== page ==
Innovation and Physical Security: Partners or Antipoles?

Delve into the journey of physical security: Why is innovation crucial now, and what groundbreaking trends await?
Roy Jeunen

Innovation and Physical Security: Partners or Antipoles?

The relationship between innovation and physical security has always been a topic of debate. Are they partners working hand in hand, or do they stand at opposite ends of the spectrum? The answer, as with many things, is nuanced.

A Glimpse into the Past

The 1970s marked a significant era for physical security. In 1973, Charles Walton invented a passive RFID tag to enhance security in door-locking systems. This was a revolutionary step, especially when you consider that the same year saw the introduction of the Xerox Alto, a pioneering computer.

The subsequent decades brought forth more advancements. The 1980s and 1990s witnessed the introduction of electronic identity cards, proximity readers, and the Wiegand interface. Fast forward to the 2000s, and we saw the rise of smart cards, card encryption, the growth of one-to-many biometric solutions, the Open Supervised Device Protocol (OSDP), and platforms built on top of existing solutions, such as kiosks.

The Current State of Affairs

Despite these advancements, a startling revelation emerges: we're still heavily reliant on technologies from over 20 years ago. But why?

  1. Lack of Adoption of New Systems: Instead of embracing new technologies, we've continuously built on top of existing platforms.
  2. Lack of Traction: Innovative security platforms haven't gained widespread traction or adoption.
  3. Risk Aversion: Organizations generally shy away from risk. This aversion stems from a fear of vulnerabilities and the potential for new security systems to introduce unknown weaknesses or expose the organization to unforeseen threats.

The Risks of Stagnation

Not innovating poses significant threats:

  1. Increased Vulnerability: There are now hacking tools that can easily copy even encrypted cards. Moreover, security research has found exploitable vulnerabilities in protocols like OSDP.
  2. Failure to Adapt: As working environments change, outdated security systems can't keep up.
  3. Legislative Challenges: Work-arounds and add-ons become necessary to stay compliant with renewed legislations.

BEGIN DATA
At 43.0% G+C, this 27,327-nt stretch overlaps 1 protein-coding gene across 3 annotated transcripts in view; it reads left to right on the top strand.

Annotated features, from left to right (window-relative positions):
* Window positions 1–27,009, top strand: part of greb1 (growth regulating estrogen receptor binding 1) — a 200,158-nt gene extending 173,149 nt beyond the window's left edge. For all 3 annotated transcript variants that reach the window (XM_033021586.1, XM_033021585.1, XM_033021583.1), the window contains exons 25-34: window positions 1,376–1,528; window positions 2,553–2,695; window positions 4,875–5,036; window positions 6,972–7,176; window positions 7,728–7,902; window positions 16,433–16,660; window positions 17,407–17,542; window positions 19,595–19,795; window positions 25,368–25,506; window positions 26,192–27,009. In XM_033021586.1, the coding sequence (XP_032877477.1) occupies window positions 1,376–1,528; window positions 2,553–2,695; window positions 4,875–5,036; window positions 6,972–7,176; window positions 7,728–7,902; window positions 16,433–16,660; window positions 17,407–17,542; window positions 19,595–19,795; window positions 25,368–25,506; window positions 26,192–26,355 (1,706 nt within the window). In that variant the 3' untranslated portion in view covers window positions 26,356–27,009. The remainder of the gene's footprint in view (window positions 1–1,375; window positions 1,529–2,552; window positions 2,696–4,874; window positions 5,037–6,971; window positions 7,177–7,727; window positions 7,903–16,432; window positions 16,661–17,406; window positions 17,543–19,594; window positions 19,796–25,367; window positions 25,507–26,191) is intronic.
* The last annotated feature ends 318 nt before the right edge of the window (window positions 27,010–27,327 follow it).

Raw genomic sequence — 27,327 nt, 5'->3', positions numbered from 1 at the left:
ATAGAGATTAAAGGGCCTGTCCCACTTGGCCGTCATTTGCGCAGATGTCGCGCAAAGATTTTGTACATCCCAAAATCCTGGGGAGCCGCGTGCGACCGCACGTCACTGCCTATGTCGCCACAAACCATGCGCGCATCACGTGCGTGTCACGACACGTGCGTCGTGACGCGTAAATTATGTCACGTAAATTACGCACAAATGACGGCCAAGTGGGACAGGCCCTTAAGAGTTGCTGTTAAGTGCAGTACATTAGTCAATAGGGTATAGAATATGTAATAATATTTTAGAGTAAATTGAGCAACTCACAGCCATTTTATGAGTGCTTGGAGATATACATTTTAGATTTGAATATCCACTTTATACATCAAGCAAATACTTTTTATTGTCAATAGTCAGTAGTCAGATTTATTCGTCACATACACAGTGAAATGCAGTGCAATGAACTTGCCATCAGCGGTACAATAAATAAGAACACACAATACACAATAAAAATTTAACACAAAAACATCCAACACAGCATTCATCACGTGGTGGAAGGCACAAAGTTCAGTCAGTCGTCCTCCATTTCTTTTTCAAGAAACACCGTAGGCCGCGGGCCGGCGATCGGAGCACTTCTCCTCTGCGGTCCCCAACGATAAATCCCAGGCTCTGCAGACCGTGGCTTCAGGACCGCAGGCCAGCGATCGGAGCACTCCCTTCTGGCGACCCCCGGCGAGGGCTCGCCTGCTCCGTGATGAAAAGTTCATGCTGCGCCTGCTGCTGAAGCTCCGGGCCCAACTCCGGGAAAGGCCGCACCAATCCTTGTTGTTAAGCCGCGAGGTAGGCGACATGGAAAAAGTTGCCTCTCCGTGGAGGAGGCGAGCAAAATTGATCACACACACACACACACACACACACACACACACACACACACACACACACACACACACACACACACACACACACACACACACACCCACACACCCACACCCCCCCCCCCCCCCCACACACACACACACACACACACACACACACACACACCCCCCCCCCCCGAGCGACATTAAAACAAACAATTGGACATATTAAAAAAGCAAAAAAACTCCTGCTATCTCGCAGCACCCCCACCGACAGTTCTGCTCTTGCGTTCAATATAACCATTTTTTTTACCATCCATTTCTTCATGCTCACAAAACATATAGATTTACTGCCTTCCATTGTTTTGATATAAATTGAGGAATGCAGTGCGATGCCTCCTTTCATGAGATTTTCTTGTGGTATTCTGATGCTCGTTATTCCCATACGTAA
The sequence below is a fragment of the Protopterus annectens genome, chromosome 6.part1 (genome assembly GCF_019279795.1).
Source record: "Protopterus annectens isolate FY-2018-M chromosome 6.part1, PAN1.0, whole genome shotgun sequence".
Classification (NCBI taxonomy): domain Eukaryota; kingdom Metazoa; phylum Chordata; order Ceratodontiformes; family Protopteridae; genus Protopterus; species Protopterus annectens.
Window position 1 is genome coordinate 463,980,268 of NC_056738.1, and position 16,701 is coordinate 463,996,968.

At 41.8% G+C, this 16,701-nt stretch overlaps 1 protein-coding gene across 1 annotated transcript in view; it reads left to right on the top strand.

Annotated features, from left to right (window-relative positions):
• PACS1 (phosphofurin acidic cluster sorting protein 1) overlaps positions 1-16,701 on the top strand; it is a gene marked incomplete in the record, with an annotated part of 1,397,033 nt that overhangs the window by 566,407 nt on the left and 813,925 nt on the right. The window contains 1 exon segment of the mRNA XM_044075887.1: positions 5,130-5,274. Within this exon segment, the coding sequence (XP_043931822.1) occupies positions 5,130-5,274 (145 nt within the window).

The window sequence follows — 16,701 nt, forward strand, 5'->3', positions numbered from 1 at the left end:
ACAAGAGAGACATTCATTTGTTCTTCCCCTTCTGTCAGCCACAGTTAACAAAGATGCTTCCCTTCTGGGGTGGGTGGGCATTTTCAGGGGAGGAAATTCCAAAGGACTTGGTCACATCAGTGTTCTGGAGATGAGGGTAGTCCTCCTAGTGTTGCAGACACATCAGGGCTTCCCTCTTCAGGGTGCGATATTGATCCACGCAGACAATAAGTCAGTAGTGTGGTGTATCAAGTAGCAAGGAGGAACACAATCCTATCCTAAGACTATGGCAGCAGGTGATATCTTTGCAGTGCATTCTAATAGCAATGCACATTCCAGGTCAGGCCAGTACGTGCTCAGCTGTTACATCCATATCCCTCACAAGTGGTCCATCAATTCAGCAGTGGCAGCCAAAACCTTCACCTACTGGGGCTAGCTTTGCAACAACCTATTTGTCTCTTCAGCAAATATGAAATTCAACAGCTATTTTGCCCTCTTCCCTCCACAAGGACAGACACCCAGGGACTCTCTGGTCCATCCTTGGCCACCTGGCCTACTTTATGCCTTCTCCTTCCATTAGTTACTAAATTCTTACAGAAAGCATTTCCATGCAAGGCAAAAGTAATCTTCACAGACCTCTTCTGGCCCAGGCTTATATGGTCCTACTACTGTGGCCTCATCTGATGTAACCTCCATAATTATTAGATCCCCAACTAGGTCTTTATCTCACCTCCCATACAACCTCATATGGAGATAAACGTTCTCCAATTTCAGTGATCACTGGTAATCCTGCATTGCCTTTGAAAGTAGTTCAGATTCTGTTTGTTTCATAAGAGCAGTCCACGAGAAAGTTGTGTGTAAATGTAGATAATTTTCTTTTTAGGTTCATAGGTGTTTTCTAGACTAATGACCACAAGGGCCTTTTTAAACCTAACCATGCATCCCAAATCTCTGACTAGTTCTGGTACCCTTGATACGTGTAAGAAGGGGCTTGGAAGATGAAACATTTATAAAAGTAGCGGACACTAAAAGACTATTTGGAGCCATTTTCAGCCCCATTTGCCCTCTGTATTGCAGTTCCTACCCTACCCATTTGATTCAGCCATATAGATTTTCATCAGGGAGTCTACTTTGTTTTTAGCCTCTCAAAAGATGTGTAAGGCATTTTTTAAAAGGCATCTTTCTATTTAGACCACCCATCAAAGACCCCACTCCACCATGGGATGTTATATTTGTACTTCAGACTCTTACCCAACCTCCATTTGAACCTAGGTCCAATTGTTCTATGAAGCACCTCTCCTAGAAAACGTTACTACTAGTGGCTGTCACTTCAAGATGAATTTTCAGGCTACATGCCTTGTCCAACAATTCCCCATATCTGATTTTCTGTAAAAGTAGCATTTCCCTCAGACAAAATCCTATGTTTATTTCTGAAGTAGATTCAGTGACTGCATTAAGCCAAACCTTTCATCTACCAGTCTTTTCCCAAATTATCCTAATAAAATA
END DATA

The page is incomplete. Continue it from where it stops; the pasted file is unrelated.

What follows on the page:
To stay ahead of the curve, embracing innovation is not just a choice; it's a necessity.

Implementing Innovation: A Guided Approach

For organizations looking to modernize their security infrastructure, the following guidelines can be invaluable:

  1. Assess the Current State: Understand where you stand.
  2. Risk Assessment: Identify the current risks associated with your existing systems.
  3. Define the Project: Understand the scope and key success factors.
  4. Project Risk Assessment: Understand the risks associated with the modernization project.
  5. Mitigation Controls: Implement controls to mitigate identified risks.
  6. Start Small: Begin with a limited scope to test the waters.
  7. Monitor and Review: Regularly review the implementation to ensure it meets the desired objectives.
  8. Scale: Once confident, expand the scope of the project.

Remember, the goal isn't to scope product requirements but to understand and address the problem.

Future Trends to Watch

The future of physical security is exciting, with several trends on the horizon:

  1. User-Centric Approach: The focus will shift from products to user processes.
  2. Mobile Credentials: The use of mobile devices as security credentials will become more prevalent.
  3. Biometric Authentication: There will be a move towards 100% person authentication using biometrics.
  4. Open Standards: Expect more open standards and integrations.
  5. Contactless Solutions: As the world moves towards contactless interactions, security solutions will follow suit.


Innovation and physical security are not antipoles. Instead, they can and should be partners. By understanding our history, acknowledging our current state, and looking forward to future trends, we can ensure that our security infrastructure is robust, adaptable, and fit for the challenges of the modern world.

Roy Jeunen

Co-founder & Co-ceo

About the author:

Roy Jeunen is co-ceo & co-founder of NineID. His expertise lies in biometric access control, modern access flows, physical safety for highly regulated businesses, and fostering innovation. Roy has been a prominent speaker at various security events including ASIS International (#gsx2023 and #gsx2022), and IFMA World Workplace Europe, where he shared his deep insights and knowledge of the security industry. Known for his in-depth analysis and thought leadership, Roy continues to contribute valuable content to our blog, helping readers familiarize themselves with the intricacies of today's complex security landscape.